It was Official Name-Changing Day, since it turns out that changing my relationship status on Facebook doesn’t actual count as an actual marriage. So I reserved some hours in the morning to get after this task.

I was wholly committed to refusing stress and negativity. No, I will be peaceful and joyful, and I will lean into as many of these four hours as necessary to make my way down the CandyLand path to getting my name changed.

Scratch that. It’s not CandyLand. It’s Chutes and Ladders.

Honestly, Social Security was a non-event. I only waited about 25 minutes in the rows and rows of people all facing the screen in silence that tells us all the questions the Social Security Office will not answer under any circumstances. So life giving, all the capital letters and bold fonts.

But I got it done. Social Security: [x]. Next stop: DMV.

I started most logically with the office closest to my home, which is of course one that doesn’t do driver’s licenses. (Again with the all caps and bolds.) Not a problem for me, no sir, I thought, since I’m not doing stress and negativity today. Off to the DMV that’s 20 minutes south of here. Good thing I’ve got some good podcast situations to join me in the car.

I checked in at the kiosk at the DMV. I was number 260, and they were on number 231. Good thing I’m not doing stress and negativity today, I thought. I even brought a book. Because of course I did.

I had just opened my book when I heard an omniscient voice. “Customer #260, please come to Suite 143, Counter D2.”

Wait. I think that’s me. What room am I in? More importantly, is this a suite? Are any of these really suites? Let’s be honest with ourselves, DMV. I mean, really.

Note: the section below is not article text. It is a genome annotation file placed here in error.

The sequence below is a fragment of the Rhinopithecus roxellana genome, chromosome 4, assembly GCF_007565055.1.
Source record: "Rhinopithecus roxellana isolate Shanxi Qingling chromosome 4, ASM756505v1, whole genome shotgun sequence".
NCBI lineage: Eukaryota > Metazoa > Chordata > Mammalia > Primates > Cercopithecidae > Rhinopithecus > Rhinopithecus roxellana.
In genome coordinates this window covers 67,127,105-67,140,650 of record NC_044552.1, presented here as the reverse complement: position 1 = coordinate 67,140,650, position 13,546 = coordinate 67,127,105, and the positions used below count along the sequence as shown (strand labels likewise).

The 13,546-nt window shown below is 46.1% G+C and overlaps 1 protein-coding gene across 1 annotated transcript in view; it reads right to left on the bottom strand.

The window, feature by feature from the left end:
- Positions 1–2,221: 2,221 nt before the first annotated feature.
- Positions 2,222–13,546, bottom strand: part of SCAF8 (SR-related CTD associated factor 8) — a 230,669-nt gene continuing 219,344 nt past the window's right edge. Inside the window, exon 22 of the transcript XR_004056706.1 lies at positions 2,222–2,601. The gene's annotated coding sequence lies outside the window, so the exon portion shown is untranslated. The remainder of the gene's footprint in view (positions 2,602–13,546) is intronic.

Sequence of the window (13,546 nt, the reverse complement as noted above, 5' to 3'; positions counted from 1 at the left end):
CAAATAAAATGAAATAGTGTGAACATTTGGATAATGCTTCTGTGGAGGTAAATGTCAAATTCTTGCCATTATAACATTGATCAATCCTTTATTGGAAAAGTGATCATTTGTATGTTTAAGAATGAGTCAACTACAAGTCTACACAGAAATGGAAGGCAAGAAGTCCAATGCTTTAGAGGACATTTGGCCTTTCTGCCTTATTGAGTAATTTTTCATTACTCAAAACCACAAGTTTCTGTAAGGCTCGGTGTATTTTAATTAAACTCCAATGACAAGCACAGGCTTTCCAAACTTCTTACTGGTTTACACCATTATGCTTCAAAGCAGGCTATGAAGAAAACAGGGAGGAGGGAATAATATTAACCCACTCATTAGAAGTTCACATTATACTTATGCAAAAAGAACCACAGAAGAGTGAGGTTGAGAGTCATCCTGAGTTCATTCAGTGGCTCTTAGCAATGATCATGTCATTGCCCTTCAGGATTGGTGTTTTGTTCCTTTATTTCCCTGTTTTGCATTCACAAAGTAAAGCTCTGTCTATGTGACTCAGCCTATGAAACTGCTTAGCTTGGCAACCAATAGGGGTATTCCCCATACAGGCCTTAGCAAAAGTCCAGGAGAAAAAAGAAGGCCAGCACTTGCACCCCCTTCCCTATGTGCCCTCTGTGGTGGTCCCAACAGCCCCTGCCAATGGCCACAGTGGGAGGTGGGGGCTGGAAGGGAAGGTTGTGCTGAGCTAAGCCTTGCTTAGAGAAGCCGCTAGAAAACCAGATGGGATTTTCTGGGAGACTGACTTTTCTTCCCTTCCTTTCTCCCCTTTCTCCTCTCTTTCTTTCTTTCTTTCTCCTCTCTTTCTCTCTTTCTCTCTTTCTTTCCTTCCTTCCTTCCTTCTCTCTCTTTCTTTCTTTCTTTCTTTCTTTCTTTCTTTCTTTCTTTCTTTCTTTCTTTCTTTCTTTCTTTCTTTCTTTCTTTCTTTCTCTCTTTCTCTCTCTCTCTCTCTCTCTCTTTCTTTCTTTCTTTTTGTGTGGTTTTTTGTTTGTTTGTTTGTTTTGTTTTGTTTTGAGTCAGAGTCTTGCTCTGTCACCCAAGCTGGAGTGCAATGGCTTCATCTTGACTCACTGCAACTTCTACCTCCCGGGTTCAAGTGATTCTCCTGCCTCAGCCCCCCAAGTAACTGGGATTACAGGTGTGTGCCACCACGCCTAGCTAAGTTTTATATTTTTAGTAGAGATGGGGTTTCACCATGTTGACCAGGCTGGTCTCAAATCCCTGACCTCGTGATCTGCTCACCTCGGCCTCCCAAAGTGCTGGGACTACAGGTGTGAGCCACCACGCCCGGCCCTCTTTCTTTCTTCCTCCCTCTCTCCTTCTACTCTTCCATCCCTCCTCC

Using my skills of deduction and map reading that I learned in second grade, I deduced that I was in “Suite” 141, and I saw that 143 was across the hall. As I walked the seven steps across the hall, the omniscient voice repeated herself. “Customer #260, please come to Suite 143, Counter D2.”

Right. Got it. Here I am.

There was one person at the counter, so I took a seat. She finished hers, and I expected them to call me up next. Because I am a rational human being who thinks logically. But the woman behind the counter addressed something insanely important at her computer screen instead. Type, type, type.

So it’s just me sitting here now. Silently. Type, type, type.

But I’m not doing stress and negativity today, so this is no problem. I’ll wait.

Type, type, type. Maybe 45 seconds passed. Then she said, “Ma’am, what’s your number?”

“260.”

She looked at her screen. “We deleted your number.” She went back to her computer screen. Type, type, type.

“What? Why?”

“Because we called it twice.”

“I came as soon as I heard you.”

“Well, we called you twice.”

“And I came immediately.”

“Not the first time.” Type, type, type.

“It was less than two minutes ago, and I’ve been sitting here for one and a half of those minutes.”

Type, type, type.

“We called you. Twice.”

I’m not doing stress or negativity today. And it’s a blasted Good Thing.

“Ma’am, I’m here right now.” In front of you. As a living human being. And, by the way, I choose to believe you are a human being as well. Maybe we could be humans together, even though you called me twice. And I was apparently irresponsible in my inability to travel slower than light speed at your beckon.

Type, type, type. “Fine,” she said.

At which point I stepped forward. She didn’t even have to tell me twice.

And that’s when I learned that the Social Security Department needs 24-48 hours to change my name in the system, so consider this your public service FYI: if you take off one day of work to change your name, it will not be enough days.

She asked me to come back in 24-48 hours. Or we’ll see if I ever come back, because there are worse things than having a former name on one’s driver’s license for longer than the summer of the wedding.

This is how sloths are cast in animated films as DMV employees. Because stereotypes are legitimate.

It’s such a good thing I wasn’t doing negativity.

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